As President Trump and his allies in Congress keep pushing to get rid of Obamacare, new research shows that the contentious law has succeeded in expanding health insurance coverage for Americans with cancer.
But not everywhere. This upside of Obamacare — known formally as the Patient Protection and Affordable Care Act, or ACA — was seen primarily in states that participated in the Medicaid expansion that the law made possible.
By comparing states that expanded Medicaid to states that didn't, the researchers determined that the law reduced by about half the percentage of patients who did not have health insurance when they were diagnosed with cancer.
The findings, published Thursday in the journal JAMA Oncology, are based on five years of data from 13 states collected by the National Cancer Institute. The states in the NCI registry have a demographic profile that mirrors that of the country as a whole, and the cancer patients who are tracked are between the ages of 19 and 64.
Overall, the situation in the years 2010 to 2013 looked markedly different from the situation in 2014, the first year that Obamacare and the Medicaid expansion went into effect.
In the pre-Obamacare years, 5.73% of the patients who were newly diagnosed with cancer did not have health insurance to help them pay for their treatment, the researchers found. In 2014, that figure dropped by one-third, to 3.81%.
The percentage of uninsured patients fell for each type of cancer reported. Among patients who were told they had breast cancer, the proportion that lacked health insurance fell 26% in the first year of the Obamacare era. For patients with prostate cancer, the figure was 29%. It was just under 33% for those diagnosed with lung, bronchial or thyroid cancer.
When looking at cancers by stage at diagnosis, the law's benefits were spread pretty evenly among patients diagnosed with local, regional or metastatic disease that had spread to distant organs. In all three cases, the percentage of patients without health insurance fell by 33% to nearly 35%.
After the law went into effect, new cancer patients of all races and ethnicities were less likely to be uninsured. Among whites, the percentage without health insurance fell by 37%, compared with an 18% reduction for blacks. Among Latinos, the percentage of uninsured patients dropped by 40%. Declines were similar in counties with more poverty (33%) and those with less poverty (36%).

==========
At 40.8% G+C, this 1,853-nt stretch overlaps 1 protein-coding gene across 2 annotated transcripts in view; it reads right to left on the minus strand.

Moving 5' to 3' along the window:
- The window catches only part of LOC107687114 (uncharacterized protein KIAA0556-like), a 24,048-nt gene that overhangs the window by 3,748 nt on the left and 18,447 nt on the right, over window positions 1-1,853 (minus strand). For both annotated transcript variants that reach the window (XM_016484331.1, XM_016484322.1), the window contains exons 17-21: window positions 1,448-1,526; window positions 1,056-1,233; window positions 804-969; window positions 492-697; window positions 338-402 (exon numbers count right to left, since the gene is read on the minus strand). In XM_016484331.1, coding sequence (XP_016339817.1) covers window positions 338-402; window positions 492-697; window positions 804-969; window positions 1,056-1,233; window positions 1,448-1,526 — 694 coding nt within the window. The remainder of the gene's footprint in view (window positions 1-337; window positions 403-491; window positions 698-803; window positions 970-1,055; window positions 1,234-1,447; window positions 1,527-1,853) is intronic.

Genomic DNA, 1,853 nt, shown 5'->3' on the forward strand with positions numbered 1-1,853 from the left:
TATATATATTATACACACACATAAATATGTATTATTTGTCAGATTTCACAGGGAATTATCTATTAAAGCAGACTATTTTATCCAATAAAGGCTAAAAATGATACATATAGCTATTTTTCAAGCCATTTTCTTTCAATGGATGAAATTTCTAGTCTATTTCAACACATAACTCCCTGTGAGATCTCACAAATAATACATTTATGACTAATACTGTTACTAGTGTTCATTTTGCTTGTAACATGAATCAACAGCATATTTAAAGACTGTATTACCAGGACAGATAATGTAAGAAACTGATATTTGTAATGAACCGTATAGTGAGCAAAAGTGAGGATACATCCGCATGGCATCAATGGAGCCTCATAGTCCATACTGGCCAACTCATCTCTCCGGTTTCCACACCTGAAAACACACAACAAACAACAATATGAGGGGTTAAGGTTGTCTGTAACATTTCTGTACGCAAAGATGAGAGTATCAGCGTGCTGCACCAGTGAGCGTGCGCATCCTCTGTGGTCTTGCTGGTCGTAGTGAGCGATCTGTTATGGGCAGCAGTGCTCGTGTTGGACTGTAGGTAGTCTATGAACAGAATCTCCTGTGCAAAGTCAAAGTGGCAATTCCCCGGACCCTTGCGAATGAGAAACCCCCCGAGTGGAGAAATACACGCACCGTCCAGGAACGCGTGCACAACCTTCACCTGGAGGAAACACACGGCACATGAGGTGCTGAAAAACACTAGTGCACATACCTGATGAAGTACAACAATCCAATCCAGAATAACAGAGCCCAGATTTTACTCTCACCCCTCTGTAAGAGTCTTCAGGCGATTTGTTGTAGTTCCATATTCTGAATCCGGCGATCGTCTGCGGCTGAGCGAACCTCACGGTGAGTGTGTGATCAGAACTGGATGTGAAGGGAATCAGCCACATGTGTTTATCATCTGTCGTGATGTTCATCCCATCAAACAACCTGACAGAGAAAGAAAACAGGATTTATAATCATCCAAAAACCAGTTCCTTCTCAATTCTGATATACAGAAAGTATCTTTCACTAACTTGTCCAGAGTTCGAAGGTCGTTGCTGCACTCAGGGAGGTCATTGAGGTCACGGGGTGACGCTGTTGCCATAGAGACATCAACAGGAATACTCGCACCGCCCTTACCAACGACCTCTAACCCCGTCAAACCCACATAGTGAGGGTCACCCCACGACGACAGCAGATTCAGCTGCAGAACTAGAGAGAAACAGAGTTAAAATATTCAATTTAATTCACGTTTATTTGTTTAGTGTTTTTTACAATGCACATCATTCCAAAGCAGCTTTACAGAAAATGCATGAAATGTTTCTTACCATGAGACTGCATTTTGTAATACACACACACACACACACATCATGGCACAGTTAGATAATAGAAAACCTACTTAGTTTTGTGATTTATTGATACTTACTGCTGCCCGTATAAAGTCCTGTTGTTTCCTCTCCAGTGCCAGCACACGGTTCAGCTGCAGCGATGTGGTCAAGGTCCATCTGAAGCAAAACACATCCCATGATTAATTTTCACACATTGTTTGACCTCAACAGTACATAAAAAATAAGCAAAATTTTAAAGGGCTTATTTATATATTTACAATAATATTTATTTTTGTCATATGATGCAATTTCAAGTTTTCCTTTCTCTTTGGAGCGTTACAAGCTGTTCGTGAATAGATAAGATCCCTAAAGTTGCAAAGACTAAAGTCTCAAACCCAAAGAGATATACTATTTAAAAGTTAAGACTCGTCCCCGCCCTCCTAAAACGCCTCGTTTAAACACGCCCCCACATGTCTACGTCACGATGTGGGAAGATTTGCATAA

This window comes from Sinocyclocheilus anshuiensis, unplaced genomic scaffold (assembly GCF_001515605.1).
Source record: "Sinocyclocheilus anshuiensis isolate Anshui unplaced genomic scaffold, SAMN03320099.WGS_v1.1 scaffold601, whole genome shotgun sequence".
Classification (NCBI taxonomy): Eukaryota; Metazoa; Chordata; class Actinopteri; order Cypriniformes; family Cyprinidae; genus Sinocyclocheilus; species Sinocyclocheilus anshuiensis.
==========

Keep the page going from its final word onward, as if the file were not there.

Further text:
The biggest differences were between the states that chose to expand their Medicaid programs (California [where it's called Medi-Cal], Connecticut, Hawaii, Iowa, Kentucky, Michigan, New Mexico, New Jersey and Washington) and those that didn't (Alaska, Georgia, Louisiana and Utah).
Even before 2014, cancer patients in the nine states that expanded Medicaid were less likely to be uninsured at the time of their diagnosis. In 2013, for instance, 5% of these patients lacked health insurance when they were told they had cancer, a figure that dropped to 2.5% the following year. Meanwhile, in the four states that didn't expand Medicaid, the percentage who were uninsured when they were diagnosed rose from 8.4% in 2013 to 8.8% in 2014 (an increase that wasn't large enough to be statistically significant).
The researchers used the non-expansion states as a proxy for what would have happened nationwide if Obamacare had never become law. After accounting for demographic and other differences in the two groups of states, they calculated that the law's passage reduced the percentage of uninsured first-time cancer patients by 2.38 points — or just about half.
The study makes no predictions about what would happen to these cancer patients if the Republicans promising to "repeal and replace" Obamacare succeed in that goal. But the gains seen in the study might not necessarily be erased, said study leader Aparna Soni.
Perhaps the patients who got insurance through Medicaid now see its value and would be more likely to pay for it themselves even if their subsidies went away, said Soni, a doctoral candidate in economics and public policy at Indiana University in Bloomington.
However, it's also possible that insurance rates may fall below 2013 levels if new kinds of low-skilled jobs are less likely to come with health insurance benefits, she said.
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